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Graduates offer free legal advice online

PUBLISHED: 17:53 31 July 2008 | UPDATED: 11:29 03 July 2010

The 25-year-old creator of an acclaimed free legal advice website called Freegal has no qualms about what could be seen as a mini mutiny against a profession famous for its fees.

The 25-year-old creator of an acclaimed free legal advice website called Freegal has no qualms about what could be seen as a mini mutiny against a profession famous for its fees.

The ethos behind Freegal appeals to Daisy Ashworth's sense of justice and fair play - and it serves the best interests of clients and legal practice graduates alike.

The website she set up with two friends puts clients in touch with a bank of graduates who aim to deal with queries within a week, offering two hours' free advice.

And in its first year, Freegal has been shortlisted for a clutch of national awards at prestigious London ceremonies where Miss Ashworth has rubbed shoulders with prime minister Gordon Brown, education minister Ed Balls and chancellor Alistair Darling.

Ormesby-born Miss Ashworth, of Private Road, is a legal practice graduate from Leeds Metropolitan University and a former Caister High and East Norfolk Sixth Form pupil.

She said: “After completing my academic legal training at university, I had a vision to create a website which offered free, independent legal advice to all members of society. The website would not be limited to helping any section of society and, most importantly, would not be limited to those on a low income.”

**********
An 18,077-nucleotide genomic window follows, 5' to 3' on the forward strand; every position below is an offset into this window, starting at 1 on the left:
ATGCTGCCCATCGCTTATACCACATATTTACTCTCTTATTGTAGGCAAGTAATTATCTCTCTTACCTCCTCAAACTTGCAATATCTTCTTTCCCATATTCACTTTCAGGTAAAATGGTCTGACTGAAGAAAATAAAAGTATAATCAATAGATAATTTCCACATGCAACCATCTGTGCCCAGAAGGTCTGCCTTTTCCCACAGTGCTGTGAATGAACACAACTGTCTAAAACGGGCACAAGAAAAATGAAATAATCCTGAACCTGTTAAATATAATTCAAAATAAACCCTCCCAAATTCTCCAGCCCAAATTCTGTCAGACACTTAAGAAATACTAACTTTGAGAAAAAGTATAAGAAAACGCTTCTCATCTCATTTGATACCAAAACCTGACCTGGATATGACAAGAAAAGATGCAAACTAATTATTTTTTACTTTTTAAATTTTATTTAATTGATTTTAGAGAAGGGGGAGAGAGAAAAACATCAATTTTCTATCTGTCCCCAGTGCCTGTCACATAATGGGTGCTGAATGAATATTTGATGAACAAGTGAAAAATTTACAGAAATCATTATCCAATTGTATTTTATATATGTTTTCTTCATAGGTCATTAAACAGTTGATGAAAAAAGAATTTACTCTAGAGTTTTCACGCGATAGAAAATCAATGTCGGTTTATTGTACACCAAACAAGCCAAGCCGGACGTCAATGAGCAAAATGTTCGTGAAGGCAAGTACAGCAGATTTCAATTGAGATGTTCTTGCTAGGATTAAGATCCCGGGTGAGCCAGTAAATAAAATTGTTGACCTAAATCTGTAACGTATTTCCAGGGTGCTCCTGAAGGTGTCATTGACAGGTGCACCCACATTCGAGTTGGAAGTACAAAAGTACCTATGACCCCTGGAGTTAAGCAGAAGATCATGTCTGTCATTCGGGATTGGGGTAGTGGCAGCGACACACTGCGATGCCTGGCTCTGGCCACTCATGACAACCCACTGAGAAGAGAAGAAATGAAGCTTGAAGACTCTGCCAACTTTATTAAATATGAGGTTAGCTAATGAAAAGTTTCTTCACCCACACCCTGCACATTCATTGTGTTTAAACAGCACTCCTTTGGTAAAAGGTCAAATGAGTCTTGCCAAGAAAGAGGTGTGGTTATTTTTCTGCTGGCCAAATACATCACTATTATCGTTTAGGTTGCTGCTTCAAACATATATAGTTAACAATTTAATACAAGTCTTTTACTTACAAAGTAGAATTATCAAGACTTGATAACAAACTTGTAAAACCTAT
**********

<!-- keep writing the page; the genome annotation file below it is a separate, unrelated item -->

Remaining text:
She added the aim of the website was two-fold: firstly, to help graduates develop their legal experience and improve their CVs; and, secondly, to offer free advice in a cold economic climate in which even better-off people were feeling the pinch but were unable to qualify for legal aid.

“In many cases, the advice Freegal will give will be to contact a solicitor, which can help to relieve the worry a client has about wasting their, and a solicitor's, time, knowing the money they spend pursuing their legal query will be of benefit to them.

“I wanted to let the young people of Great Yarmouth know about my achievements because it can be daunting and overwhelming when, at the age of 16, 18 or 21, we are asked to make choices which can affect the rest of our lives. Having a goal can be inspirational, but getting there should also be enjoyable.”

Miss Ashworth said she and her team aimed to develop the freegal.co.uk website and increase links with other organis-ations. The website has helped more than 100 clients over the last year, many with employment and family concerns.

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